But according to Cynthia Perkins of Holistic Health, cacao’s health benefits are still not worth the risk. The stimulating effects of even raw cacao can disrupt neurotransmitters in the brain, overstimulate the nervous system and cardiovascular system, harm the gastrointestinal tract, and lead to addiction. Despite the hype that raw cacao is a healthy alternative to chocolate, it can wreak havoc on your body if consumed more than 2-3 times per month. It is essential you read about the negative effects of consuming cacao before eating it or feeding it to your children, as cacao addiction can occur just as easily as chocolate, coffee, cigarettes or alcohol, and will never benefit the body in the same way raw nuts, fruits and berries will.
If you have a clean diet consisting of fresh produce, lean meats and basic dairy, you are more likely to notice the effects of sugar and cacao on your nervous system. If you feel that cacao or dark chocolate improves your mood, headaches or fatigue, you are possibly already dependent and could be at risk of long-term health issues related to your heart or nervous system.
So what’s a parent to do?
1. Avoid packaged milk chocolate and cocoa. These contain sugar, cocoa butter and additives, and they have very little nutritional benefit due to processing and the tiny amount of cacao. They are most likely to cause weight gain – and they don’t provide sustainable glucose for your body’s regular functioning needs.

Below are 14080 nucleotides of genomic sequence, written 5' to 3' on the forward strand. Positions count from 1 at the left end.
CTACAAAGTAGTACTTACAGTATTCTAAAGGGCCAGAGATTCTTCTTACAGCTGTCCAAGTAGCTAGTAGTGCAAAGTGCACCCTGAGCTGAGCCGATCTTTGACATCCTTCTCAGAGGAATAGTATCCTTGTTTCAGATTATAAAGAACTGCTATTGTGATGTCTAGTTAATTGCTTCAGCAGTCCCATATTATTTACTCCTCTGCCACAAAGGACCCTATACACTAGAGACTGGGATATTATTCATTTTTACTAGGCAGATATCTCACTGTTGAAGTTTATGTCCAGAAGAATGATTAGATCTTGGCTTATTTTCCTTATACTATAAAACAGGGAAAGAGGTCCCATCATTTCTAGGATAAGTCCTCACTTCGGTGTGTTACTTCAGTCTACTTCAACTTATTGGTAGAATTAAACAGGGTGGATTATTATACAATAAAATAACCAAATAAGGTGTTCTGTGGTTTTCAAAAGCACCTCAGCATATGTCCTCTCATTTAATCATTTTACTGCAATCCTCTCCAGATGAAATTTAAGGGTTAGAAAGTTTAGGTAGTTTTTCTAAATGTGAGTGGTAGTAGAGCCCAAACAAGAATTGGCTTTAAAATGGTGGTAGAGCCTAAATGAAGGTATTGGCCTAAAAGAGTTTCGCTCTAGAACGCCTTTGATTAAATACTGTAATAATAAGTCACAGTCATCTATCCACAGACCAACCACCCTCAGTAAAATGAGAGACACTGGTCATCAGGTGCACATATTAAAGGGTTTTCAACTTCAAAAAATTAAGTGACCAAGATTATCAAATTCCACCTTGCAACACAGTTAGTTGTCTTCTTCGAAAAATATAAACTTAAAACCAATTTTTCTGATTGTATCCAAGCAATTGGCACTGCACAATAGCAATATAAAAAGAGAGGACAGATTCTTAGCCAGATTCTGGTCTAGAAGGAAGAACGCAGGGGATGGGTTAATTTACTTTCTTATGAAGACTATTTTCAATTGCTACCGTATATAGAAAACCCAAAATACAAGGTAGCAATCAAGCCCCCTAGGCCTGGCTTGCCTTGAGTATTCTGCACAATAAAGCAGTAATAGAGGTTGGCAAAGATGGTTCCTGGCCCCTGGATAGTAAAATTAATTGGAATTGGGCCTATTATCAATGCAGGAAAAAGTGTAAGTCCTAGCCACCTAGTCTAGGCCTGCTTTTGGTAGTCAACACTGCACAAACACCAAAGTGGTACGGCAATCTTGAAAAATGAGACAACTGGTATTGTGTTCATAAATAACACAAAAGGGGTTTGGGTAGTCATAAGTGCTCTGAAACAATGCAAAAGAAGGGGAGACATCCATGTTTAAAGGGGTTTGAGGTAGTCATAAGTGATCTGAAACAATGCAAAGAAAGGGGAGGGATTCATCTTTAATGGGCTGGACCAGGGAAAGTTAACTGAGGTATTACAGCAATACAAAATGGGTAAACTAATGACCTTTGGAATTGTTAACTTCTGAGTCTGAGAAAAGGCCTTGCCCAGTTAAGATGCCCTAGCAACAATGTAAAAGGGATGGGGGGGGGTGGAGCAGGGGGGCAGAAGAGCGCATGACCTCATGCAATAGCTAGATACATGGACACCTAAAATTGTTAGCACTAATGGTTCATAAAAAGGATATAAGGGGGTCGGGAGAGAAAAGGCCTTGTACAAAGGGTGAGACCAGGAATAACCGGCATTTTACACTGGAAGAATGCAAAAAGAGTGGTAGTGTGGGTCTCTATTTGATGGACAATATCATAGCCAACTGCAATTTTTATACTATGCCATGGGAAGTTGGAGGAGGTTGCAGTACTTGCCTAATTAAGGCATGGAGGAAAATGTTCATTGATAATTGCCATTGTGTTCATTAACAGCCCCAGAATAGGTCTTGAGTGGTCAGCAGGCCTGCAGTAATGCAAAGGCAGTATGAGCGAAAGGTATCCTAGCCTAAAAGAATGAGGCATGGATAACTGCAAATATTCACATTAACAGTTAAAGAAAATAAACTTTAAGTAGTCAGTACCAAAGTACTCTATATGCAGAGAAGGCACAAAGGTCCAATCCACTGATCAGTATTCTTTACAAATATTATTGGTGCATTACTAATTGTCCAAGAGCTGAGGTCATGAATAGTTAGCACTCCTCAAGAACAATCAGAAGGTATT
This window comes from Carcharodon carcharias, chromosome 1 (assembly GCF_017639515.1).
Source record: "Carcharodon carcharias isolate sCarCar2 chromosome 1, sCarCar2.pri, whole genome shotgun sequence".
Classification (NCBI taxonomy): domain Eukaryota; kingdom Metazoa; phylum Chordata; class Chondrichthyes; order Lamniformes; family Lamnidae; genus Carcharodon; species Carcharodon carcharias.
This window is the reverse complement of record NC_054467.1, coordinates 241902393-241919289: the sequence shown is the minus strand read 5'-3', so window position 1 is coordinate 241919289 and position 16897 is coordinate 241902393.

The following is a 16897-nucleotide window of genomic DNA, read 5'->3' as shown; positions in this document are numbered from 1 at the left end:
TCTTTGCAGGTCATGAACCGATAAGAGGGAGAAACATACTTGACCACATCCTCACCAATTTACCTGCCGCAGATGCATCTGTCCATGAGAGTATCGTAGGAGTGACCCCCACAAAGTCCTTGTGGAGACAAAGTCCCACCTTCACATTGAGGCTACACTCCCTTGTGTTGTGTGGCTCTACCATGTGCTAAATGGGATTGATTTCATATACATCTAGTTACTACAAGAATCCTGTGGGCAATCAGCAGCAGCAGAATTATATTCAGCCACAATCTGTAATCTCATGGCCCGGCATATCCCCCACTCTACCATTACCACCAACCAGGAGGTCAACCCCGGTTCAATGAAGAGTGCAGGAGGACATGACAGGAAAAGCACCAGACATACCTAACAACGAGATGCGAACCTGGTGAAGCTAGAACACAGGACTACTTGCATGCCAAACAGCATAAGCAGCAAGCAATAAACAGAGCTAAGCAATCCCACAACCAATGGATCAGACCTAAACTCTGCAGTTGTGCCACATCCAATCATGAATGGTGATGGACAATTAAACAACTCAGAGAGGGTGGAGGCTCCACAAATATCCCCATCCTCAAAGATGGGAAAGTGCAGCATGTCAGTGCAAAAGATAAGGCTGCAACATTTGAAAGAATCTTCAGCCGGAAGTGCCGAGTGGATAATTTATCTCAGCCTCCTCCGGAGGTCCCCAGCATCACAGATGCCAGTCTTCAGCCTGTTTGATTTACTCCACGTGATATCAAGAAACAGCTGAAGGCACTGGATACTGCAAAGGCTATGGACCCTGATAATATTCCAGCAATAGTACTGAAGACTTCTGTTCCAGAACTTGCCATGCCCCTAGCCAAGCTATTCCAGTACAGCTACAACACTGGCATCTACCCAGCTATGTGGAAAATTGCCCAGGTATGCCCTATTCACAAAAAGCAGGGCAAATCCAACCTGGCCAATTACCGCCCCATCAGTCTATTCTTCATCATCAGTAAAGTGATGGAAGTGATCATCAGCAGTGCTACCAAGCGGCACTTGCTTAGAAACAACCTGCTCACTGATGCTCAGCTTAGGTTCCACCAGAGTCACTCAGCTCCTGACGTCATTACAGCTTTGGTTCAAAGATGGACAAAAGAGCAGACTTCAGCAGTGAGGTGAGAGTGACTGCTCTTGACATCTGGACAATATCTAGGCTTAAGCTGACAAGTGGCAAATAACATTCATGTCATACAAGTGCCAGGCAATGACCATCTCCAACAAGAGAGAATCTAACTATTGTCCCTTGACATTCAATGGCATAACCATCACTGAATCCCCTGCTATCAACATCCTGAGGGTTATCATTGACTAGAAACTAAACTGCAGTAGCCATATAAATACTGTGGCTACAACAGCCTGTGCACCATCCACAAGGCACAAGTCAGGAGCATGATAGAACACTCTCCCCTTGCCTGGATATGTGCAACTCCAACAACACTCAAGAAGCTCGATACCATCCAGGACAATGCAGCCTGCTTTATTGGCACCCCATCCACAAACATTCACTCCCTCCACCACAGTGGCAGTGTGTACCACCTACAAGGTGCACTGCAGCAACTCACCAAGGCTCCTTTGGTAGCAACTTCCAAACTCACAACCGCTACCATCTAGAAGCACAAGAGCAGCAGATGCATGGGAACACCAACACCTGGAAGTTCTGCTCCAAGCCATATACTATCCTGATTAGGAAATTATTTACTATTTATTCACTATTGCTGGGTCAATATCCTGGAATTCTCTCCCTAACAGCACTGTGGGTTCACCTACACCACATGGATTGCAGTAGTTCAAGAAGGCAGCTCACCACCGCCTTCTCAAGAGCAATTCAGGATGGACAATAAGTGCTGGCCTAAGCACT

2. Avoid dark chocolate that is packaged and has added sugar and cocoa butter in the ingredients (a fatty combination). Look for dark chocolate that is high in cocoa or cacao solids with no other additives. Do not feed dark chocolate or cacao to children, especially if you would not give them coffee, other stimulants, or addictive substances. Consume or cook with dark chocolate or cacao only 2-3 times per month. Any more than this and you are encouraging a dependency and guiding your children to have a dependency on potentially harmful stimulants.
3. Carob is a healthier answer to the sweet-tooth and to cravings of chocolate. Carob is a legume and does not contain any of the stimulants found in cacao. It is high in fibre and protein – and like cacao, it contains calcium, iron, manganese, copper, potassium, zinc, vitamins A, B2, B3, and D. It also contains folate, phosphorous and choline. Carob is also naturally sweet and does not need sugar to overpower the bitter flavours. Finally, because there are no toxic ingredients, carob is safe to share a little with your dog and children. However because carob is a legume it should be eaten in small quantities with consideration to other legumes in your diet – as legumes are high in lectins, which when consumed in large quantities, can be destructive to your gastrointestinal tract.
We highly recommend Teeccino, an alternative to hot drinks of coffee, chocolate, cocoa or cacao. Teecino has varying ingredients including carob, chicory root, barley and hazelnut, with no added sugar. It is generally suitable for regular consumption by the whole family … and is nothing short of delicious.
Sources and Recommended Reading:
And the book Sweet Poison brings together research from many scientific journals and translates it into normal everyday language.
Joanna Becker, Author and Wellness Medium